Uncertainties regarding China, Greece, and Puerto Rico, as well as the impact of low oil prices and below average economic growth are all reasons the Fed may keep rates right where they are at the conclusion of this month’s meeting. However, in dramatic fashion, Q2 GDP was revised up from 2.3% to 3.7% in the final week of August. A rise in spending has been cited for this sizable bump in domestic production during the second quarter.
There is a strong academic argument for a rate hike this year. Economists are starting to think that the present zero-interest rate policy (ZIRP) has run its course and that it no longer benefits economic growth. And if the Fed refuses to act now, will the fact that 2016 is an election year limit their activities then? Typically, the Fed has been less active in election years to dispel claims that it could influence the elective process by helping or hindering the economy. It’s difficult to say. Keeping rates low might be the cautious approach that might benefit the near term, but a rate hike now might be better for the overall economy in the long run.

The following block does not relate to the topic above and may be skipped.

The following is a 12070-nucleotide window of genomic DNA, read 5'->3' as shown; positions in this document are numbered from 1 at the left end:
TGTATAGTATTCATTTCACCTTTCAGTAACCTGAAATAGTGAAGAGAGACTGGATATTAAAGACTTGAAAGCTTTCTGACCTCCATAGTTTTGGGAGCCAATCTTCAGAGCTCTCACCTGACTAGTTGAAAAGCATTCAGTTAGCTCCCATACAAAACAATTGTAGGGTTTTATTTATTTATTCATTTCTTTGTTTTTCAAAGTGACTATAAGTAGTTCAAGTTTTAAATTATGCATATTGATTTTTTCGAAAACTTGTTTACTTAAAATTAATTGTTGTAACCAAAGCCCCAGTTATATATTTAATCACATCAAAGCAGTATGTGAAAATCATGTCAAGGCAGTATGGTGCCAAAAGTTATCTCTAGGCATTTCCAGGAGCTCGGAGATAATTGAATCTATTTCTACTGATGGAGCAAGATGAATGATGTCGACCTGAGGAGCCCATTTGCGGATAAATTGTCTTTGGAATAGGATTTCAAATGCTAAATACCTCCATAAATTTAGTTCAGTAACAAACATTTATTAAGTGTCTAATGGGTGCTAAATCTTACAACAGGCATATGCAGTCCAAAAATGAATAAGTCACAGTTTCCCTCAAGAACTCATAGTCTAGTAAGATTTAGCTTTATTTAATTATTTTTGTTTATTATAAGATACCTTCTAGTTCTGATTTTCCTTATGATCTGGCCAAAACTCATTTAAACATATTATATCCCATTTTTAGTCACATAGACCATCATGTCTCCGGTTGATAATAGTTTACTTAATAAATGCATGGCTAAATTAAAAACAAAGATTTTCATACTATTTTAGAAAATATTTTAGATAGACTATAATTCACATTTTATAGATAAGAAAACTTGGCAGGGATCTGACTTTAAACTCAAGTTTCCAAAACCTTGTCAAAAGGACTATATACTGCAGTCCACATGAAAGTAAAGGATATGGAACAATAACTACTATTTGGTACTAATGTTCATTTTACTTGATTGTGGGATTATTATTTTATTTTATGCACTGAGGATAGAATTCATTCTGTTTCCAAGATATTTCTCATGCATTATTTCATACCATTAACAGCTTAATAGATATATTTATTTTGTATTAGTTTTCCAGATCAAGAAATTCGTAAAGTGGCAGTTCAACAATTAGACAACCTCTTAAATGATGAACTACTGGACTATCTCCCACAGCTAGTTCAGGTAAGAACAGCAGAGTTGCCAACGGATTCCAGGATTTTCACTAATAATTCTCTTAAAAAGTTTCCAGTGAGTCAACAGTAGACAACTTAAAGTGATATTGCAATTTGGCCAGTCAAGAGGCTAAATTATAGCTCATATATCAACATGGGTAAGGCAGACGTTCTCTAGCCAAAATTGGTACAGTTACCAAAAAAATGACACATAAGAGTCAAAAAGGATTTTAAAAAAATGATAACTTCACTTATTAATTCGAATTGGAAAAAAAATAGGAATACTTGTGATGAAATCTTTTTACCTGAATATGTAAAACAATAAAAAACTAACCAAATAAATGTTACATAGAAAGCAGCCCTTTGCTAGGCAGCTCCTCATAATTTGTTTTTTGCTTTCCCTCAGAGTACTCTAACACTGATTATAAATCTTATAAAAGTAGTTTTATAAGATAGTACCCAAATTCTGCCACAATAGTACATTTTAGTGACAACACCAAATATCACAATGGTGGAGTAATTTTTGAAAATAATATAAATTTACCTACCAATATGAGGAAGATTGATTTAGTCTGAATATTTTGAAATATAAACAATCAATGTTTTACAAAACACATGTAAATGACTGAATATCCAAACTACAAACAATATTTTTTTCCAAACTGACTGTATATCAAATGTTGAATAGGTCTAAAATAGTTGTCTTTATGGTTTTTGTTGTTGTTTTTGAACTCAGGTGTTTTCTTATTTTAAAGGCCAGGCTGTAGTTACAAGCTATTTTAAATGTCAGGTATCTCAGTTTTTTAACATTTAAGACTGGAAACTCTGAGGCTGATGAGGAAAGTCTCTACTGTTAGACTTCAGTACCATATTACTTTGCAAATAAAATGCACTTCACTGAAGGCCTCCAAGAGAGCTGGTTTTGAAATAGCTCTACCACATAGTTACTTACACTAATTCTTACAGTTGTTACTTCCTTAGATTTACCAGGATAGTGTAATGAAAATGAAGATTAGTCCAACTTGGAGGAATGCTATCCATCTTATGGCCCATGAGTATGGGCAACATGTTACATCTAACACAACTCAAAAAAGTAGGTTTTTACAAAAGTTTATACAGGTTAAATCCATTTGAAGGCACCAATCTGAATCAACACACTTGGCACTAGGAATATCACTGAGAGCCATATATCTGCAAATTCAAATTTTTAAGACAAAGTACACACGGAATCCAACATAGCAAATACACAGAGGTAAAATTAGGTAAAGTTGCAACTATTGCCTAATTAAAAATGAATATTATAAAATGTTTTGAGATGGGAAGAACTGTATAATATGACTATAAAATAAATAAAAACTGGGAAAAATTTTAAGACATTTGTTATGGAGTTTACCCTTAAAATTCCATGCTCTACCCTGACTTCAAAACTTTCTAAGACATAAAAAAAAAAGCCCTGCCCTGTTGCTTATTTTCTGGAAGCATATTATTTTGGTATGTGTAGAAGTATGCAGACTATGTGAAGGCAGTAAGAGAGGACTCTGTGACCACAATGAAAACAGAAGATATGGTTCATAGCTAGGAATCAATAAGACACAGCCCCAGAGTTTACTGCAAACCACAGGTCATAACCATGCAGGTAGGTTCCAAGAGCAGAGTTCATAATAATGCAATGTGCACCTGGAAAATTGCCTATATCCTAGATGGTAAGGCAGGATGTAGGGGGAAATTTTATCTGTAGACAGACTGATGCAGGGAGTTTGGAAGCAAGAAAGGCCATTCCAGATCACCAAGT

Proceeding with Caution
In today’s interconnected and volatile world, there seem to be more questions than answers. However, this rock called Earth that we all live on keeps spinning. In previous newsletters, we have predicted economic divergence – an environment in which some economies would do better, while others would suffer. The same can be said for various business sectors. Big down and up days in the market are part of the world we live in, and this sort of volatility will likely be with us well into the future. Should technical aspects of the capital markets break down or fundamental issues in the economy lead to deterioration in the markets know that we’ll continue to invest with discipline and patience, and we will take steps to limit risk, if and when warranted.